I do this every, single day! It’s the life of being in the agency world. You could easily have three clients who need something all at the same time. You get really good at prioritizing, using that deep work time I mentioned in my routine answer above, and setting realistic expectations.
Of course, you can’t deliver three things at the exact, same time, but maybe one is early and one you’ve negotiated a deadline an hour later. You make it work.
What recently-developed marketing strategy, technique or tool interests you the most right now?
It’s not recently-developed, but I am obsessed with internet marketing, finding ways to earn online, and building a business that is scalable without relying on people’s time (which is not scalable).
That’s why some of the people I mentioned earlier are top-of-mind for me right now. I love the psychology of online sales and why people buy. It’s fascinating to me and it’s completely different than what I’ve been trained to do throughout my career. I love it!
What do you do to stay up to date with new marketing techniques?
I read. A ton. I subscribe to blogs and newsletters and to SmartBrief. I also read every article we post on the Spin Sucks Twitter feed (which is run by my team, not me).
I read at least four books a month. Almost everything I read leads to some sort of idea for business.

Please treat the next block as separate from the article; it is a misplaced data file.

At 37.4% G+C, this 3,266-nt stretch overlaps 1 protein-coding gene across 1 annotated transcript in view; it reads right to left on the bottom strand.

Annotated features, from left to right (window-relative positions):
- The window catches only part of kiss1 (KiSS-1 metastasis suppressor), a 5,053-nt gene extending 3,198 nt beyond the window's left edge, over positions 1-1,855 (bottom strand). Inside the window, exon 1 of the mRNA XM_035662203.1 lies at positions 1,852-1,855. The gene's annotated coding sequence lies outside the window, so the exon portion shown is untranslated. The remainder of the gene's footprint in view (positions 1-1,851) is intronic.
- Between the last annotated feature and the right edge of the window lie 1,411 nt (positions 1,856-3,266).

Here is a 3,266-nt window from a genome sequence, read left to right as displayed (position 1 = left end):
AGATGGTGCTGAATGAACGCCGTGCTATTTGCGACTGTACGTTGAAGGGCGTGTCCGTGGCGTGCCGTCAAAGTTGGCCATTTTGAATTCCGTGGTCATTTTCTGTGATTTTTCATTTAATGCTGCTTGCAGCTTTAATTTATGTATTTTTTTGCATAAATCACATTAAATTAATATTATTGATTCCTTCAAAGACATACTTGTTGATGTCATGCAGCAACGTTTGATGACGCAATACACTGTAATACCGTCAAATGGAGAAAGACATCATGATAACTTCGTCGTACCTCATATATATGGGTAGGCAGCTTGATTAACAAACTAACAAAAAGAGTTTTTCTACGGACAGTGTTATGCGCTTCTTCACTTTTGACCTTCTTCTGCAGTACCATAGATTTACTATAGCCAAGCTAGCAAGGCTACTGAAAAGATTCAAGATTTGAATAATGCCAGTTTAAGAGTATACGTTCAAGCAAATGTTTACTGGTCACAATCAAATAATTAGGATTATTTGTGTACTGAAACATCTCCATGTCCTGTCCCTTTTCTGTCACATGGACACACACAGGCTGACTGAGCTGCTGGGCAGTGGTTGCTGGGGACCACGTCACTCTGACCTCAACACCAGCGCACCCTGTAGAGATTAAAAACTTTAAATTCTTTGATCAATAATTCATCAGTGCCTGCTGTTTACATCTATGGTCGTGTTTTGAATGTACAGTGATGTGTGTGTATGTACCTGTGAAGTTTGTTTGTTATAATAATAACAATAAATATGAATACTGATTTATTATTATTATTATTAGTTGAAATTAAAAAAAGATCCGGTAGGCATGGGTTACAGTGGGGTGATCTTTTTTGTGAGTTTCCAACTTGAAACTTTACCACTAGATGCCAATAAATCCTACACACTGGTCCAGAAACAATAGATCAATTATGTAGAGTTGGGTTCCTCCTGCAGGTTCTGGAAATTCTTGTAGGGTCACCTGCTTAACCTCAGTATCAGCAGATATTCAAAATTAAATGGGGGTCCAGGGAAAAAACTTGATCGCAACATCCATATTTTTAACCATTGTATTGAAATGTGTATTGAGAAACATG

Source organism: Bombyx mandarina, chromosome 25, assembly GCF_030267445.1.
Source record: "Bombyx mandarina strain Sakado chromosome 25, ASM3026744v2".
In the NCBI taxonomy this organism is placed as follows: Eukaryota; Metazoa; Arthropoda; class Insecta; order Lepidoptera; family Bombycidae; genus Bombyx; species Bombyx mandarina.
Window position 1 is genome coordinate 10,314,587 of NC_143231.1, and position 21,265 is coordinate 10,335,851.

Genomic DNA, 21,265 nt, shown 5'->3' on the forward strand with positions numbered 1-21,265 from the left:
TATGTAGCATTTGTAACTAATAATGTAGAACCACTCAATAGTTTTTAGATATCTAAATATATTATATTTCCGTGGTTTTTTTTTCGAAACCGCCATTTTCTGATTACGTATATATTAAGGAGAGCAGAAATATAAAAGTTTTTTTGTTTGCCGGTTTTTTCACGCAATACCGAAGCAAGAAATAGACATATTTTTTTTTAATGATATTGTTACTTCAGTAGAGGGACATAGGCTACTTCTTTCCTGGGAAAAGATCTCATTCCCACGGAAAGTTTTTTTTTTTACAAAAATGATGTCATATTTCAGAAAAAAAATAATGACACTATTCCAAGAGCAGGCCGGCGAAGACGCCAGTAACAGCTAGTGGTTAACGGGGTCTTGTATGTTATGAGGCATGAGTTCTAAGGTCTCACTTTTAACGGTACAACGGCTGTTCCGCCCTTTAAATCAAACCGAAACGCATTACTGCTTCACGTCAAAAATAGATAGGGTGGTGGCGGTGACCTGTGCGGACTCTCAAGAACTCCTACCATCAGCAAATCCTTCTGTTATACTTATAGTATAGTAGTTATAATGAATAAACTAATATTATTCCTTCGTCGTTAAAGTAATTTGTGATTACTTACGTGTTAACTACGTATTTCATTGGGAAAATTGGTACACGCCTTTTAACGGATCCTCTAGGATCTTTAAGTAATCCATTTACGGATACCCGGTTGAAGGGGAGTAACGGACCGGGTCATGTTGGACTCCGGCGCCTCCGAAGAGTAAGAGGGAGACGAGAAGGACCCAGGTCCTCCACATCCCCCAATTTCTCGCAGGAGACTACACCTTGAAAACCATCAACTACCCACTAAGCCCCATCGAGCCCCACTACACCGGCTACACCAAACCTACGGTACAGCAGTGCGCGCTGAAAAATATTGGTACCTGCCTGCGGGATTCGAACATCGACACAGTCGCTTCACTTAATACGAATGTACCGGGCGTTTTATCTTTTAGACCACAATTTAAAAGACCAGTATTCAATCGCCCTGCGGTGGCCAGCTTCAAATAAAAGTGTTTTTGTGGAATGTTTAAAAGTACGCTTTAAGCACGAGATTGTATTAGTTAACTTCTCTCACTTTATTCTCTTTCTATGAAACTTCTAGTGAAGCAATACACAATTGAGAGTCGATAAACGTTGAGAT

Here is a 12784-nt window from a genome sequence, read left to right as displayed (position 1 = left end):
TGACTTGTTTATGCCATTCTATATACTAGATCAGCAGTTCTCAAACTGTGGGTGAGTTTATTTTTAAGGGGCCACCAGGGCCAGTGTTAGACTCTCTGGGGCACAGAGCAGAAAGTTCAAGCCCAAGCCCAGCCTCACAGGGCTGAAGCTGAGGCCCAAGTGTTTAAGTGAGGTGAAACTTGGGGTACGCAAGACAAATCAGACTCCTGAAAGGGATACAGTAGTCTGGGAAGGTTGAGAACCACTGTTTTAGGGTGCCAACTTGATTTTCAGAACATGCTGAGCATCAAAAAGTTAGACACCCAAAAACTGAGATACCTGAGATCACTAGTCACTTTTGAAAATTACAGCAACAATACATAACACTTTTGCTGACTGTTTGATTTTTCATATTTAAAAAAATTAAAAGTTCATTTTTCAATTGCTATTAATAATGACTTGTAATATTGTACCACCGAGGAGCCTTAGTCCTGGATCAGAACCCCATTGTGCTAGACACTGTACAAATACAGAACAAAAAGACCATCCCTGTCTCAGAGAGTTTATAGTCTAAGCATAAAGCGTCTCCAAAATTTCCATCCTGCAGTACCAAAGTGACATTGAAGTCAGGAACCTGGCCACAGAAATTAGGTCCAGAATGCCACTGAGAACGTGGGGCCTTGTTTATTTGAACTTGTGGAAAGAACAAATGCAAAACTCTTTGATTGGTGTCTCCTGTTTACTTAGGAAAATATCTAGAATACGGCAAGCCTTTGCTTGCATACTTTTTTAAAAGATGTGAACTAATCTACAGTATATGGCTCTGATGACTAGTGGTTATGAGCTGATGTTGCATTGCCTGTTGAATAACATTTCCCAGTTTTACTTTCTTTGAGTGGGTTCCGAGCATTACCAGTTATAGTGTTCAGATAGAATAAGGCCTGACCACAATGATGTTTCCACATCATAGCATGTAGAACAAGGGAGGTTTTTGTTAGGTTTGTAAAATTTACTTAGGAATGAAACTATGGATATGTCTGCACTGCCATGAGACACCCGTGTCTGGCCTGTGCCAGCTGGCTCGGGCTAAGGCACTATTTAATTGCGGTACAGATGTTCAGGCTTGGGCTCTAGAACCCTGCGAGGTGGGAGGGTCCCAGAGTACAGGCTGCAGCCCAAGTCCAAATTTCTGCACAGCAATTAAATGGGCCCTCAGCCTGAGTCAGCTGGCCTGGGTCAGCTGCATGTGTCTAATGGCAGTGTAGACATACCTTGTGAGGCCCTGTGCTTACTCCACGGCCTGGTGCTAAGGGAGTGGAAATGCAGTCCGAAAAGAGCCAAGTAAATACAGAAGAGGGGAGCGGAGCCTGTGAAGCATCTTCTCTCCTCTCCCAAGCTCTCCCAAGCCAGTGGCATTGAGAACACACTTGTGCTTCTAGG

Can you tell us about a project you’re most proud of from your past work history?
This was a long time ago, but it’s one of my favorites. The client I mentioned who was our first client and stayed with us for eight years? They created a product that kills fire ants with only one chemical application. If you live where fire ants are a problem, you know what a big deal this is.
To launch the product in early 2000s, we held a fire ant funeral at a festival. We hired a Southern Baptist preacher and mourners. We built a casket with a gigantic dead fire ant in it. And we had a funeral. It was one of the funniest things I have ever seen and pretty much every news outlet in the country covered it. I still laugh about it.
Which one book/blog post would you recommend every Marketer should read?
I really loved What Would Google Do because it completely changed the way I think about my business and helped me understand why I should move towards earning online. I mentioned I’m reading Launch now and will report back on whether it’s a recommendation.
What advice would you share with other Marketer’s who want to become more productive?
Block time to do deep work. So many of us go from project to project and fire to fire and nothing ever gets done. We’re really good at putting out fires, but not at doing meaningful work.
In my routine answer, you saw I have at least four hours every day where I do deep work. This leads to serious productivity.
If there’s one Marketing Guru you’d recommend who and why.
I won’t do it! That’s like asking my favorite child!